Inside Gaming: Trouble at the Taj While Cash-Strapped Atlantic City Faces Shutdown

Trump Taj Mahal

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  • The future doesn't look bright for the Trump Taj Mahal says its new owner, Carl Icahn.

  • Atlantic City to shut down municipal government temporarily next month to avoid running out of money.

This week’s Inside Gaming focuses squarely upon Atlantic City and the continued financial woes affecting the city and its casinos. First covered is a worrisome report by the Trump Taj Mahal’s new owner regarding its uncertain future, followed by the announcement that the city will be temporarily shutting down its municipal government in order to avoid running out of cash.

Trump Taj Mahal Future in Doubt Says New Owner Icahn

Despite the name, presidential candidate Donald Trump no longer owns the Trump Taj Mahal in Atlantic City — Carl Icahn does, thanks to the billionaire business magnate and Trump endorser having helped Trump Entertainment Resorts emerge from bankruptcy court protection last month, thereby making the company a subsidiary of his own Icahn Enterprises.

During the months leading up to Icahn’s takeover of Trump Entertainment Resorts, Icahn spoke of a plan to invest as much as $100 million to save the failing Trump Taj Mahal from following the path of other Atlantic City properties and closing. Such a bailout would be contigent, however, upon Icahn successfully securing tax breaks from the city and county as well as significant cuts being made to casino workers’ compensation. Regarding the latter, prior to Icahn’s takeover, an appeals court ruled in favor of Trump Entertainment Resorts to end health and pension benefits to its employees in order to keep its doors open.

However, future plans have been put in limbo thanks largely to another factor emerging to dissuade Icahn from following through on such an investment. Icahn has made clear his opposition to New Jersey legislators’ plan to allow for casinos to be built in the northern part of the state, stating earlier this month in a letter to Taj employees that “north Jersey gaming will probably be a death sentence for the Taj and the Atlantic City economy,” the Associated Press reports.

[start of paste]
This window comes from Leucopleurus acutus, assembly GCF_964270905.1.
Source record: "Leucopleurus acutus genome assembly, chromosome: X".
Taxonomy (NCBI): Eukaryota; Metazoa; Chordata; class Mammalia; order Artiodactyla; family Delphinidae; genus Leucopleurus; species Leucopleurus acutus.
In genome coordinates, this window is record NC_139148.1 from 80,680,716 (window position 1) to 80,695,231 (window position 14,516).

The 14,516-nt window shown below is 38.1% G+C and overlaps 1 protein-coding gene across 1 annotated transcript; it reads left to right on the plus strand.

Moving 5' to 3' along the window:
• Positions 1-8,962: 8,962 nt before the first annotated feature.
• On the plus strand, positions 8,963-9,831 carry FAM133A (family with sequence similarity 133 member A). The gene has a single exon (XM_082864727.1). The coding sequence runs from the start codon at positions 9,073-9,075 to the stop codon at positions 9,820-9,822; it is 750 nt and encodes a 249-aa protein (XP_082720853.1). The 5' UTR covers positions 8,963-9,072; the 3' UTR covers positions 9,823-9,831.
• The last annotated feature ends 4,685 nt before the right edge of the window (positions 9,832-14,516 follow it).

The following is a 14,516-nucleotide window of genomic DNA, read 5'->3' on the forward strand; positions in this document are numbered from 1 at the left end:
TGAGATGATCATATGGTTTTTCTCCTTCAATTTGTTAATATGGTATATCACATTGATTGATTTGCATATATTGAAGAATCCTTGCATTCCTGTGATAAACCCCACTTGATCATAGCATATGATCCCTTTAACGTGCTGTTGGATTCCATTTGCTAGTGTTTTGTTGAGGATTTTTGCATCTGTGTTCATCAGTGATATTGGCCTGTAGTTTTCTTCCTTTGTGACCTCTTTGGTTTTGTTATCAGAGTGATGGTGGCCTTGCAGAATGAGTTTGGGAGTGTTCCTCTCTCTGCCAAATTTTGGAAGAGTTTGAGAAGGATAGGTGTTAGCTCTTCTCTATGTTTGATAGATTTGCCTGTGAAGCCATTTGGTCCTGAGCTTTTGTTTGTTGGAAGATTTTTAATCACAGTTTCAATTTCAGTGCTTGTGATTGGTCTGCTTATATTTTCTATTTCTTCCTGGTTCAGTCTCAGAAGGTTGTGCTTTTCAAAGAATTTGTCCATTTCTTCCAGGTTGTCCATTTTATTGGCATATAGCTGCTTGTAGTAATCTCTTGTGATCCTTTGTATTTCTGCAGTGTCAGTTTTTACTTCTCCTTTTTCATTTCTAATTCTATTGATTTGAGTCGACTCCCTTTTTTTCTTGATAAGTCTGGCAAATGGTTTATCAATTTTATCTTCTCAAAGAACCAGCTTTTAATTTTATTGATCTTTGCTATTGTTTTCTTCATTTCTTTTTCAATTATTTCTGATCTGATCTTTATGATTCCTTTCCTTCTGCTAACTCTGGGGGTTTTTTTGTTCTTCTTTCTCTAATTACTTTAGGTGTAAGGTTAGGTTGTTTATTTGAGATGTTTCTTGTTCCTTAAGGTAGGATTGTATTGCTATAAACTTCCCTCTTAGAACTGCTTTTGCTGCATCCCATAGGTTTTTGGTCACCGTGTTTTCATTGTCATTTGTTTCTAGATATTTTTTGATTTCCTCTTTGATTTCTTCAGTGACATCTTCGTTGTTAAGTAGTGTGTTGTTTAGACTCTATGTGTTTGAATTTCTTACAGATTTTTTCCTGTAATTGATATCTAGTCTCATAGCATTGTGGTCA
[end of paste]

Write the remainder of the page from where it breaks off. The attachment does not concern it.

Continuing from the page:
“This is the issue that will make or break Atlantic City,” Icahn continued. “This is the issue we should all be rallying against.”

Meanwhile Taj Mahal employees continue to express displeasure at the previous loss of benefits. On Wednesday union members picketed outside the casino in protest, maintaining that the “previous owners acted with Icahn’s knowledge and approval in terminating benefits,” something Icahn denies. The demonstration was one of several that have taken place over recent weeks.

“Carl Icahn is responsible for whatever happens at this facility,” Bob McDevitt, president of the casino workers’ union, told the AP. “Workers demanding what really is their birthright in this industry is not what’s going to close the Taj Mahal. What’s going to close it is poor management and treating workers horribly.”

McDevitt added that the other seven Boardwalk properties “are providing what Icahn took away, and they're doing pretty well.”

While the casino remains open, the Trump Taj Mahal poker room — once the second-largest in Atlantic City (behind the Borgata) and immortalized in the 1998 film Roundersclosed in February 2015. Reports then indicated a plan to reopen the poker room last July following remodeling, but that plan did not come to fruition and the poker room has not reopened.